Open That Bottle Night Sat. 2/27 + reviews of OLD Ojai Vineyard wines

OTBN_1200x1200_V1-01

If you love wine, chances are you’ve bought a bottle for a special occasion, or bought a bottle to share with someone, or to mark an event, or maybe it’s just so beautiful that you save and save it and have a hard time opening it because it’s too “special”?

I know it’s true for me! I held onto a 1984 Louis Roederer Cristal waiting and waiting for the right combination of factors and finally opened it on Champagne Day! And I still have a 1984 Far Niente Cabernet Sauvignon as well as a Stag’s Leap 1979 Cab…

Some of us are hoarders, some of us have too much wine to keep track of, some of us are just maybe too patient, or maybe we doubt the wine is any good any more.

What can happen is that the wine–or the friendship or the marriage– can spoil.

That the wine had spoiled was the fear of a collector who I met at a tasting in November. He’d been a member at The Ojai Vineyard for a number of years, and he had a number of older vintages that he doubted were any good.

Not so fast! I said. I bet they’re worth opening to see!

IMG_4723

He accepted my challenge with an invitation to taste them — and next thing we knew, about a dozen of us gathered at his big table to taste over 30 wines — mostly older vintage Pinot noir and syrah from The Ojai Vineyard, some from his cellar, some of other people’s. NOTE: According to reports, these were all cellared carefully. We tasted most of them blind, as you can see from the photos above and below.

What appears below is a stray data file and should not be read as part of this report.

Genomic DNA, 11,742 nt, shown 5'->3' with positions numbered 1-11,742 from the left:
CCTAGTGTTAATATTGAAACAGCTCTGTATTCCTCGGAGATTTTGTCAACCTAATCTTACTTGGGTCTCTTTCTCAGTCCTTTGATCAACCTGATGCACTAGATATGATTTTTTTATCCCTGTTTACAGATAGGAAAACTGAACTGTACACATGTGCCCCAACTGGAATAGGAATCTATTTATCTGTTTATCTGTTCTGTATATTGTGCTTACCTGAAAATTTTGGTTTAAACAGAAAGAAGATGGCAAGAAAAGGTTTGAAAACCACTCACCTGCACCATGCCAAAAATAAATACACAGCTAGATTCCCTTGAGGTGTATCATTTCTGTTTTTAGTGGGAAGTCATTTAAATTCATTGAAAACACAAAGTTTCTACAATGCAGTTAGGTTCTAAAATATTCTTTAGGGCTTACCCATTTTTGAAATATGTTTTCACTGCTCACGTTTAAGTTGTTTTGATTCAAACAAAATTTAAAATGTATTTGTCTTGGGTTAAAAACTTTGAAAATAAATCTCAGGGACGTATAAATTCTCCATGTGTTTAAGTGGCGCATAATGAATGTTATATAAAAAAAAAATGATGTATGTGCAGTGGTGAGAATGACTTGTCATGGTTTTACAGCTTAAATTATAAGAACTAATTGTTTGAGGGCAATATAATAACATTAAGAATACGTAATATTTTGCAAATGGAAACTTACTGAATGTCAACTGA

While a few of these older syrah and Pinot noir wines from Ojai Vineyard were lovely and worth drinking, most were a mere memory, and others were just plain undrinkable and they were unceremoniously dumped. One was corked.

As I have been focused on Santa Barbara wines this February during #WineStudio, and with Open That Bottle Night, it seems like the right time to post more notes on these older Ojai Vineyard wines which follow info on Open That Bottle Night!

IMG_4724

Stories like these led to “Open That Bottle Night” held on the final Saturday of February for over 15 years.  Started in 1999 by John Brecher and Dorothy Gainer who wrote The Wall Street Journal’s wine column, “Tastings” from 1998 to 2010 and now write on “Grape Collective,”  Open That Bottle Night encourages us to do exactly that –Open That Bottle!

While Open That Bottle Night is indeed about opening one of those bottles that we’ve been saving, Dorothy Gainer says that along with the wine we need to bring the story to the table too.

They’ve invited their readers to join them at Open That Bottle Night, Feb. 27, at A Café, 973 Columbus Avenue, in Manhattan where they will be opening a magnum of 1994 Schneider Vineyards Merlot bought at an auction and signed by the owners and winemaker.

What will we Wine Predators be opening? Will it be the 1984 Far Niente Cabernet Sauvignon that Ima Zinner bought for my former husband and I? or the Stag’s Leap 1979 Cab that that former husband and I bought on our first wine tasting trip? Or something else that I dig up that needs to be opened– like a 98 from Brothers in Arms that Grateful Palate’s Dan Phillips chose for me? I am starting to get concerned about the 01 and 02 GSM blends from Ojai Vineyards that I bought to commemorate buying and remodeling my house but those I’d like to drink in November on those anniversaries…

So how to decide what to open for Open That Bottle Night?

My wine choices are usually determined by